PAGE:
Nature is complex. This ‘plant’ is not a plant at all, rather it’s a parasite containing no chlorophyl. Myco-heterotrophs are plants that have no ability to produce energy through photosynthesis. Instead they steal resources from fungi. Fungi do not use photosynthesis either and find their energy through other methods too.
So where is the energy coming from for this myco-heterotroph? Photosynthetic trees, and the Ruissulaceae that form mycorrhizal relationships with them.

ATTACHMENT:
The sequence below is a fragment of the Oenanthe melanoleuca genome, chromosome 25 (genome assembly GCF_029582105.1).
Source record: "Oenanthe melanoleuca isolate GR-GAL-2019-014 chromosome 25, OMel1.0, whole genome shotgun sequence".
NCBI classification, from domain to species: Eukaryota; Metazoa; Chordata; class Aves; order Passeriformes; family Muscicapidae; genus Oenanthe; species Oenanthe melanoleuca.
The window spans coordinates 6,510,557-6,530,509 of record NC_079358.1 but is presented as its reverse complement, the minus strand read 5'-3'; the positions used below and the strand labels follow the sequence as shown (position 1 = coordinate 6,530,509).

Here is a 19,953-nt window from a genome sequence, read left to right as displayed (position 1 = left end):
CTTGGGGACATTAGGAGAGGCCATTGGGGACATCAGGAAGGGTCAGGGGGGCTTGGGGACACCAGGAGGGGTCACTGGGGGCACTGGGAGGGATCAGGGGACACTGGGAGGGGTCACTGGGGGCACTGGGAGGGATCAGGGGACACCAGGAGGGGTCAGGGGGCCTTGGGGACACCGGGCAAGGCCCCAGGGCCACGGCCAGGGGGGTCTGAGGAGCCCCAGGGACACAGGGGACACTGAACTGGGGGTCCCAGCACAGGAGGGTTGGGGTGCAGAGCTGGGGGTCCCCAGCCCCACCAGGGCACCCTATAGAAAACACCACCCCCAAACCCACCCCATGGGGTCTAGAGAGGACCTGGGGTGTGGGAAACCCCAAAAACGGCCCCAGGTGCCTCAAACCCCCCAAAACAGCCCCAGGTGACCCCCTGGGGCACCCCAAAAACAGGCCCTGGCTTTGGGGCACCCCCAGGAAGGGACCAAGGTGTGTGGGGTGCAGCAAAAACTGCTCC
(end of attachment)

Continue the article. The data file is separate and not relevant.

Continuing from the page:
These were found in a pine tree plantation, growing abundantly up from the moss. In the early fall this section of the plantation is rich with Russula and Lactarius, and in turn also rich with lobsters (Hypomyces lactiflorum) in the late summer and early fall.
H. Lactiflorum is an interesting parasitic species, having the hosts Russula brevipes and Lactarius species.
Such a complex relationship, and M. uniflora being rare, it’s thrilling to see this cycle happening in my favorite tree plantation.